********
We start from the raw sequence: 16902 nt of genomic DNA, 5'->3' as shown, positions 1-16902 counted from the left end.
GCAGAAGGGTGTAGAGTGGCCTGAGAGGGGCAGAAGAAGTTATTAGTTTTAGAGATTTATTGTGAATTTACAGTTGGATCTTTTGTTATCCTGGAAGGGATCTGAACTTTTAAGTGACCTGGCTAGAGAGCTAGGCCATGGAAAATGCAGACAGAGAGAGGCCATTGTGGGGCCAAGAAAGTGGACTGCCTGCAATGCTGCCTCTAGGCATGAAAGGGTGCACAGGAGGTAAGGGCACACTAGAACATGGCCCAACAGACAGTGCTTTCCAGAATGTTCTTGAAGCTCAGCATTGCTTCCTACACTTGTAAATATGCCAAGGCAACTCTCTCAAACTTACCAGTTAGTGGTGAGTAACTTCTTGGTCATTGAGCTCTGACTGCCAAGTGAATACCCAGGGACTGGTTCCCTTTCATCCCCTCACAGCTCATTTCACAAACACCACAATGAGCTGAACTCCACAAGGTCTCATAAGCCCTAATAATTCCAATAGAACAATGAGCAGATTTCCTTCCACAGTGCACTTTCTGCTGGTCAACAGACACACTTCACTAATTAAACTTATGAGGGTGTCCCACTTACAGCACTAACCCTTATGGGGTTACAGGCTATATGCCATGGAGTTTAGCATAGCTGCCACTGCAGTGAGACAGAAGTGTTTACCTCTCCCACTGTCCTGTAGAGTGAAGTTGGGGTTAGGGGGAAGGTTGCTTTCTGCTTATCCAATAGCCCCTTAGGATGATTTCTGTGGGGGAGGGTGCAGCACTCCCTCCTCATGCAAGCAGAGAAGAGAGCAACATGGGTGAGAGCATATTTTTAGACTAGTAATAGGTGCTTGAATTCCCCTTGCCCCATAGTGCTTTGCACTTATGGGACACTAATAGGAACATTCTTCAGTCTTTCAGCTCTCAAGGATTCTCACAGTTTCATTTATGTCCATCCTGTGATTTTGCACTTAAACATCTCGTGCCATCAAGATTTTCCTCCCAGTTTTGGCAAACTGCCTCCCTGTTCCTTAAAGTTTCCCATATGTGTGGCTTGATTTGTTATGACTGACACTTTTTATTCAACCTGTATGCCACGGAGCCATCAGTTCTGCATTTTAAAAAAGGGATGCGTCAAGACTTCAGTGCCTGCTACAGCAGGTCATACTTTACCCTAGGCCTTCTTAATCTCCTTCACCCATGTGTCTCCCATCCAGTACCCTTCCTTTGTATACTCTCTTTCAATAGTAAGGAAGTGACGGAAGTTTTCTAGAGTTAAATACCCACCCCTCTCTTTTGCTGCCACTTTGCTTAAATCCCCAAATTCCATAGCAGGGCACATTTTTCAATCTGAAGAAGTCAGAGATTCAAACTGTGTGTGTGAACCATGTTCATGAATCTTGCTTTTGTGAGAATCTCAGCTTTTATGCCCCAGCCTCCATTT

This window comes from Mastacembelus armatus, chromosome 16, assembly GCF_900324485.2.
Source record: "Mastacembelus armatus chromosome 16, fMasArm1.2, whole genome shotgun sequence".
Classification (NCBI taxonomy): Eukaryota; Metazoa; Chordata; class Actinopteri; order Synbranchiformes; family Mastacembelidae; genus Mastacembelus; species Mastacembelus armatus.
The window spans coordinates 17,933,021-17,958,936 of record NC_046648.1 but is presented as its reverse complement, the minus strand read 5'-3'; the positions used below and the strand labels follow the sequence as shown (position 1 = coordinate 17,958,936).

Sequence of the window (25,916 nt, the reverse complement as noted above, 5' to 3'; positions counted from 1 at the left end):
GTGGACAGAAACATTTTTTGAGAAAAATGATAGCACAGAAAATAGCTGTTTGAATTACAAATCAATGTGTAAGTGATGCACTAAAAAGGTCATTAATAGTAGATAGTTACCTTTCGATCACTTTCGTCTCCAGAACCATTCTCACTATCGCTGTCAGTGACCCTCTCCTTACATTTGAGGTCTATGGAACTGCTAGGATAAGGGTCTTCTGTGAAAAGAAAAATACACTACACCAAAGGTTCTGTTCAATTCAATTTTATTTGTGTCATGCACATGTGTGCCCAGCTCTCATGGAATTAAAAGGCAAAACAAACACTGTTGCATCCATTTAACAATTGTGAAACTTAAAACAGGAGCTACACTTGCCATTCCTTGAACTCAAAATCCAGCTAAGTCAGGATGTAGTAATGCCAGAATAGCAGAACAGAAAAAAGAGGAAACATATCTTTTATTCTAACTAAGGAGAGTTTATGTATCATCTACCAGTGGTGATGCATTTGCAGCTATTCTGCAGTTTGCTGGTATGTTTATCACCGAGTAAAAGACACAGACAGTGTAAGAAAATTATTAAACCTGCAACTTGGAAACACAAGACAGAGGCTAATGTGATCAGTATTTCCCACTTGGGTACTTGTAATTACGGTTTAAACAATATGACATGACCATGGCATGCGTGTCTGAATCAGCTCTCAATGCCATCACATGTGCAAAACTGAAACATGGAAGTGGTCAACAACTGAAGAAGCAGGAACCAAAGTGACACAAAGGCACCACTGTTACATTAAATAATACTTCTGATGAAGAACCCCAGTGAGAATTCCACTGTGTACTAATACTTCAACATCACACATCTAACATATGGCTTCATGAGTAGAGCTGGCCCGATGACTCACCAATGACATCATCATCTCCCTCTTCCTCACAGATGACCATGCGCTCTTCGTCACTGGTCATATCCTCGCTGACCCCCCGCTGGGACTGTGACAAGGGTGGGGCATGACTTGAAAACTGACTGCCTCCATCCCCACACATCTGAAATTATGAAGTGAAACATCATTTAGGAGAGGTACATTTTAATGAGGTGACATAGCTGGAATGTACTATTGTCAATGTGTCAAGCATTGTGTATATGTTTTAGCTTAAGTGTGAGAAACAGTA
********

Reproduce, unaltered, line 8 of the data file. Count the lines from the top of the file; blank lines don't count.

GTGGACAGAAACATTTTTTGAGAAAAATGATAGCACAGAAAATAGCTGTTTGAATTACAAATCAATGTGTAAGTGATGCACTAAAAAGGTCATTAATAGTAGATAGTTACCTTTCGATCACTTTCGTCTCCAGAACCATTCTCACTATCGCTGTCAGTGACCCTCTCCTTACATTTGAGGTCTATGGAACTGCTAGGATAAGGGTCTTCTGTGAAAAGAAAAATACACTACACCAAAGGTTCTGTTCAATTCAATTTTATTTGTGTCATGCACATGTGTGCCCAGCTCTCATGGAATTAAAAGGCAAAACAAACACTGTTGCATCCATTTAACAATTGTGAAACTTAAAACAGGAGCTACACTTGCCATTCCTTGAACTCAAAATCCAGCTAAGTCAGGATGTAGTAATGCCAGAATAGCAGAACAGAAAAAAGAGGAAACATATCTTTTATTCTAACTAAGGAGAGTTTATGTATCATCTACCAGTGGTGATGCATTTGCAGCTATTCTGCAGTTTGCTGGTATGTTTATCACCGAGTAAAAGACACAGACAGTGTAAGAAAATTATTAAACCTGCAACTTGGAAACACAAGACAGAGGCTAATGTGATCAGTATTTCCCACTTGGGTACTTGTAATTACGGTTTAAACAATATGACATGACCATGGCATGCGTGTCTGAATCAGCTCTCAATGCCATCACATGTGCAAAACTGAAACATGGAAGTGGTCAACAACTGAAGAAGCAGGAACCAAAGTGACACAAAGGCACCACTGTTACATTAAATAATACTTCTGATGAAGAACCCCAGTGAGAATTCCACTGTGTACTAATACTTCAACATCACACATCTAACATATGGCTTCATGAGTAGAGCTGGCCCGATGACTCACCAATGACATCATCATCTCCCTCTTCCTCACAGATGACCATGCGCTCTTCGTCACTGGTCATATCCTCGCTGACCCCCCGCTGGGACTGTGACAAGGGTGGGGCATGACTTGAAAACTGACTGCCTCCATCCCCACACATCTGAAATTATGAAGTGAAACATCATTTAGGAGAGGTACATTTTAATGAGGTGACATAGCTGGAATGTACTATTGTCAATGTGTCAAGCATTGTGTATATGTTTTAGCTTAAGTGTGAGAAACAGTA